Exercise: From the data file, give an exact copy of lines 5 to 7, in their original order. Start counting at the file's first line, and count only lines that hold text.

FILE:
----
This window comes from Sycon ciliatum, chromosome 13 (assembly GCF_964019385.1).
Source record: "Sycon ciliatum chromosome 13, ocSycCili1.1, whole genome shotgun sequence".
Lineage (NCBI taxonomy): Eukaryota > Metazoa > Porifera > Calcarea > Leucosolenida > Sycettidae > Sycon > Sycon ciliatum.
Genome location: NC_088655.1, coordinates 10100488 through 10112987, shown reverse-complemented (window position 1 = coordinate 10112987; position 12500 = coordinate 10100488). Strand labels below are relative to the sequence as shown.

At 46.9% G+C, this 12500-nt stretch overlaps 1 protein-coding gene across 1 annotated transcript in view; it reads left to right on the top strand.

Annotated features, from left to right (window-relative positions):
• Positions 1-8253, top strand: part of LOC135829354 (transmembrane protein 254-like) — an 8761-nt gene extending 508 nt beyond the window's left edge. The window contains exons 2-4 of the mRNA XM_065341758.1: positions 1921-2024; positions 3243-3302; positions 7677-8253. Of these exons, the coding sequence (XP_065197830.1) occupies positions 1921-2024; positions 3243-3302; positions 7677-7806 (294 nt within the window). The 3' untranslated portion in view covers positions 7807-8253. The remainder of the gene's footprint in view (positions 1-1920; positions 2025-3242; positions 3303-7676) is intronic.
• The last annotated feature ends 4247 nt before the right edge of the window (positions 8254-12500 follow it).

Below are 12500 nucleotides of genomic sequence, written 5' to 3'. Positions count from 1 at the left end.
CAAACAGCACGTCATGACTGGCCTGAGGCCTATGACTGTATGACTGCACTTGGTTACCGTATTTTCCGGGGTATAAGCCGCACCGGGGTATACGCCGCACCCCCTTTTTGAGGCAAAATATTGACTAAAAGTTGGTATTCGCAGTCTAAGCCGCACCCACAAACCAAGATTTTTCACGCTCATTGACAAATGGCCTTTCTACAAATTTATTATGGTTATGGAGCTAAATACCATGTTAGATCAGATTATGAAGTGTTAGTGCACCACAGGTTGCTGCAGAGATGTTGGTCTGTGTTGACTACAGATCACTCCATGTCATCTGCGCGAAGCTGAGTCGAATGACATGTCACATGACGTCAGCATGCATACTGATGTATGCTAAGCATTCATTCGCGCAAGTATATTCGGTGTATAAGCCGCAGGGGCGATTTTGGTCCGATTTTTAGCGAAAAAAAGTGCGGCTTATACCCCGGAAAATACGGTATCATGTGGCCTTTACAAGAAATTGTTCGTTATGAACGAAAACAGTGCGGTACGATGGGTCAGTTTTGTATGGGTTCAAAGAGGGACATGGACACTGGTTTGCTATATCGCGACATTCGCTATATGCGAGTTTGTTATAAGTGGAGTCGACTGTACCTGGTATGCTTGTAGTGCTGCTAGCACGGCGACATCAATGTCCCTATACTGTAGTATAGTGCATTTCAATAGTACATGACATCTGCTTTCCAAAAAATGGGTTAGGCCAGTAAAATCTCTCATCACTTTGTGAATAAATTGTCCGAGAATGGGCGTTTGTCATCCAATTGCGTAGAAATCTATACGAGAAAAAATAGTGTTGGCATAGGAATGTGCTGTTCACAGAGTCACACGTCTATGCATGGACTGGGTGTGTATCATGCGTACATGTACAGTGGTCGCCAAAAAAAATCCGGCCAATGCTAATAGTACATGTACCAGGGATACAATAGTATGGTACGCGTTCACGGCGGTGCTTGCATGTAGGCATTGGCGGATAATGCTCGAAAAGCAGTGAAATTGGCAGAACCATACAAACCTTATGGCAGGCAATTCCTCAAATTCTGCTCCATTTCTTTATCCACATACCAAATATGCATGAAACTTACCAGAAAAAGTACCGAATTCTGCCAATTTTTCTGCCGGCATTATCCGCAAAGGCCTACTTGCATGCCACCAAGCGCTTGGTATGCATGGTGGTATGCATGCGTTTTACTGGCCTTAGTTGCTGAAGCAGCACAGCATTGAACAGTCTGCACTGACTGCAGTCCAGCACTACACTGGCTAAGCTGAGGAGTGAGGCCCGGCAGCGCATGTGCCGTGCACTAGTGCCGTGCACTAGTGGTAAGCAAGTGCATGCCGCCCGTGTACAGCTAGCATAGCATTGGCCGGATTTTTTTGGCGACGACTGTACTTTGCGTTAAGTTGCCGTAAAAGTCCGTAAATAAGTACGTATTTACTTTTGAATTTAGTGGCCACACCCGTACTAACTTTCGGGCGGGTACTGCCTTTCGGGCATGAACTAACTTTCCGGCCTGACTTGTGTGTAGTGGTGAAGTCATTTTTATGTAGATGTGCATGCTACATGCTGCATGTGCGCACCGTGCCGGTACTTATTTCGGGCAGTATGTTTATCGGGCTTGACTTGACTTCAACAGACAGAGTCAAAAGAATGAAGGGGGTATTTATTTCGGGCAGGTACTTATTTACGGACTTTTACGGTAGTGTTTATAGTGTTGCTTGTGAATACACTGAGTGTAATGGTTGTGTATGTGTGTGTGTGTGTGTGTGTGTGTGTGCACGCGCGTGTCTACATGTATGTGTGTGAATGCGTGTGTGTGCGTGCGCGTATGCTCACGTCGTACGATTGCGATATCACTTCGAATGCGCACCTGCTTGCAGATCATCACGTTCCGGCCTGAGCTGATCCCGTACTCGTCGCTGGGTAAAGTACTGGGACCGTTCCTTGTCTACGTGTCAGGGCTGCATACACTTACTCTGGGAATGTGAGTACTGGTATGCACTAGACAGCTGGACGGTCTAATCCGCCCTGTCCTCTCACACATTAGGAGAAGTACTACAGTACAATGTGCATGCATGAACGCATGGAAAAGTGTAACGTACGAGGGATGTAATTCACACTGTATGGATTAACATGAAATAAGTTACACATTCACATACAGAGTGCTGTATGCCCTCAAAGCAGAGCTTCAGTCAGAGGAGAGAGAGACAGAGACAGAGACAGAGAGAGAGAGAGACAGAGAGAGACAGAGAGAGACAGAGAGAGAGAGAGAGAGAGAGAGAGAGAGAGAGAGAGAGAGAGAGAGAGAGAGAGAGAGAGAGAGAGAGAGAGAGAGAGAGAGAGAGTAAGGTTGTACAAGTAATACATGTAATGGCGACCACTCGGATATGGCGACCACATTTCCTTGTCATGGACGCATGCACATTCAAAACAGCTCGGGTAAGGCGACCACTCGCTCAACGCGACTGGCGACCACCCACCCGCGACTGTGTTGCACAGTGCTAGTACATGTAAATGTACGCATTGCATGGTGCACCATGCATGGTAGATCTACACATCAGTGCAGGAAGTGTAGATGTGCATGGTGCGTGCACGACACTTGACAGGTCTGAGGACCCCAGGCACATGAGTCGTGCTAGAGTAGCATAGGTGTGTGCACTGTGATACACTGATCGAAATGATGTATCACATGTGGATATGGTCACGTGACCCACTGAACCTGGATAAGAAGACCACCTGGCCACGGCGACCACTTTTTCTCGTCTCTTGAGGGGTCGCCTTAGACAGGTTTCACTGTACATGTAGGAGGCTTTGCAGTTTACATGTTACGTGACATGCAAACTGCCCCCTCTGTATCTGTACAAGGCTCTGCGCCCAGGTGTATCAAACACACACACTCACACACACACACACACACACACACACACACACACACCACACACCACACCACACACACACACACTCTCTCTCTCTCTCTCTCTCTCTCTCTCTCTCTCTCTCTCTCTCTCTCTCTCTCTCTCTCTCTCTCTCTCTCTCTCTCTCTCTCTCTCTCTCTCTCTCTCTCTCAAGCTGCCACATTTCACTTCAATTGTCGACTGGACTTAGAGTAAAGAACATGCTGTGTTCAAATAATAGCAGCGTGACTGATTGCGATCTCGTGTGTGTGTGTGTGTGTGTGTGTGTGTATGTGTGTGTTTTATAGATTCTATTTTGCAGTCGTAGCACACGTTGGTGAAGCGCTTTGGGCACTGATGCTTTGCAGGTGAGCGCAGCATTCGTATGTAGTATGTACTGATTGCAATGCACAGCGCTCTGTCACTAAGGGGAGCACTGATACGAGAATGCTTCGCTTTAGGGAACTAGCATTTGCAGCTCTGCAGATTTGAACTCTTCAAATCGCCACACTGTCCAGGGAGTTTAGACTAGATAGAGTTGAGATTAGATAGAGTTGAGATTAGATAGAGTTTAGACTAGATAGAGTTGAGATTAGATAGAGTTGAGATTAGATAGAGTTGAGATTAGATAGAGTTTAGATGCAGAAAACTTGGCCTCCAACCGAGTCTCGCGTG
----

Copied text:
At 46.9% G+C, this 12500-nt stretch overlaps 1 protein-coding gene across 1 annotated transcript in view; it reads left to right on the top strand.

Annotated features, from left to right (window-relative positions):
• Positions 1-8253, top strand: part of LOC135829354 (transmembrane protein 254-like) — an 8761-nt gene extending 508 nt beyond the window's left edge. The window contains exons 2-4 of the mRNA XM_065341758.1: positions 1921-2024; positions 3243-3302; positions 7677-8253. Of these exons, the coding sequence (XP_065197830.1) occupies positions 1921-2024; positions 3243-3302; positions 7677-7806 (294 nt within the window). The 3' untranslated portion in view covers positions 7807-8253. The remainder of the gene's footprint in view (positions 1-1920; positions 2025-3242; positions 3303-7676) is intronic.